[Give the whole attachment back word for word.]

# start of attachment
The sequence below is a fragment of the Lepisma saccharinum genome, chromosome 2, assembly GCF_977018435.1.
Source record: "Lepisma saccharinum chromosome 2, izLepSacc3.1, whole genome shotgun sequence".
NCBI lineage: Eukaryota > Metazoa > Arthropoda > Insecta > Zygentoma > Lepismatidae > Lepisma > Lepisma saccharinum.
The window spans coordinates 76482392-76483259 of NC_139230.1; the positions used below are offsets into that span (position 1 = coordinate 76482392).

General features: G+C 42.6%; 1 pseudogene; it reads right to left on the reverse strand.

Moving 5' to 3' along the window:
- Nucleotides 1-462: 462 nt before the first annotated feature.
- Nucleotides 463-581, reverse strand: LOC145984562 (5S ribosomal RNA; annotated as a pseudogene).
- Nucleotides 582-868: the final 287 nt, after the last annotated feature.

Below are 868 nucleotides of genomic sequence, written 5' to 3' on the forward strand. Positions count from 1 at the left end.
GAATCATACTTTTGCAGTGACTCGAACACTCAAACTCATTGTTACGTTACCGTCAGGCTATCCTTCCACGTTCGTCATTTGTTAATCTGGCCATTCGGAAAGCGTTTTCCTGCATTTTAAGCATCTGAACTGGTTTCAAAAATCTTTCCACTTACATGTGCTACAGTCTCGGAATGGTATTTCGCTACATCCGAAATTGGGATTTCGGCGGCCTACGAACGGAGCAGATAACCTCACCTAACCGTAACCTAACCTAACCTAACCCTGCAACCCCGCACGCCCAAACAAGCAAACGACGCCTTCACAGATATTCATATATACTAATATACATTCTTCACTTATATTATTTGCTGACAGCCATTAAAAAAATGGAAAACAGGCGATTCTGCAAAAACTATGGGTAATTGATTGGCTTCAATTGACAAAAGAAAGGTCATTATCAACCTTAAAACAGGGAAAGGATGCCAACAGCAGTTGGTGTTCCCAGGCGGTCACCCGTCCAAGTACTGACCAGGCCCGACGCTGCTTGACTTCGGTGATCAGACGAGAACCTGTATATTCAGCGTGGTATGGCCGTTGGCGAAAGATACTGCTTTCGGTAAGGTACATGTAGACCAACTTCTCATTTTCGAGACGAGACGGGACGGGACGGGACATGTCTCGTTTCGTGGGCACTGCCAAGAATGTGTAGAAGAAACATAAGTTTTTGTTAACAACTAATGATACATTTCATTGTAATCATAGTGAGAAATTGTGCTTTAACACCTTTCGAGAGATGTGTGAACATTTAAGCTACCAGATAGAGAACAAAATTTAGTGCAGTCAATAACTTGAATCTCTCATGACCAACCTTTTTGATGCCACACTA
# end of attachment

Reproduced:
The sequence below is a fragment of the Lepisma saccharinum genome, chromosome 2, assembly GCF_977018435.1.
Source record: "Lepisma saccharinum chromosome 2, izLepSacc3.1, whole genome shotgun sequence".
NCBI lineage: Eukaryota > Metazoa > Arthropoda > Insecta > Zygentoma > Lepismatidae > Lepisma > Lepisma saccharinum.
The window spans coordinates 76482392-76483259 of NC_139230.1; the positions used below are offsets into that span (position 1 = coordinate 76482392).

General features: G+C 42.6%; 1 pseudogene; it reads right to left on the reverse strand.

Moving 5' to 3' along the window:
- Nucleotides 1-462: 462 nt before the first annotated feature.
- Nucleotides 463-581, reverse strand: LOC145984562 (5S ribosomal RNA; annotated as a pseudogene).
- Nucleotides 582-868: the final 287 nt, after the last annotated feature.

Below are 868 nucleotides of genomic sequence, written 5' to 3' on the forward strand. Positions count from 1 at the left end.
GAATCATACTTTTGCAGTGACTCGAACACTCAAACTCATTGTTACGTTACCGTCAGGCTATCCTTCCACGTTCGTCATTTGTTAATCTGGCCATTCGGAAAGCGTTTTCCTGCATTTTAAGCATCTGAACTGGTTTCAAAAATCTTTCCACTTACATGTGCTACAGTCTCGGAATGGTATTTCGCTACATCCGAAATTGGGATTTCGGCGGCCTACGAACGGAGCAGATAACCTCACCTAACCGTAACCTAACCTAACCTAACCCTGCAACCCCGCACGCCCAAACAAGCAAACGACGCCTTCACAGATATTCATATATACTAATATACATTCTTCACTTATATTATTTGCTGACAGCCATTAAAAAAATGGAAAACAGGCGATTCTGCAAAAACTATGGGTAATTGATTGGCTTCAATTGACAAAAGAAAGGTCATTATCAACCTTAAAACAGGGAAAGGATGCCAACAGCAGTTGGTGTTCCCAGGCGGTCACCCGTCCAAGTACTGACCAGGCCCGACGCTGCTTGACTTCGGTGATCAGACGAGAACCTGTATATTCAGCGTGGTATGGCCGTTGGCGAAAGATACTGCTTTCGGTAAGGTACATGTAGACCAACTTCTCATTTTCGAGACGAGACGGGACGGGACGGGACATGTCTCGTTTCGTGGGCACTGCCAAGAATGTGTAGAAGAAACATAAGTTTTTGTTAACAACTAATGATACATTTCATTGTAATCATAGTGAGAAATTGTGCTTTAACACCTTTCGAGAGATGTGTGAACATTTAAGCTACCAGATAGAGAACAAAATTTAGTGCAGTCAATAACTTGAATCTCTCATGACCAACCTTTTTGATGCCACACTA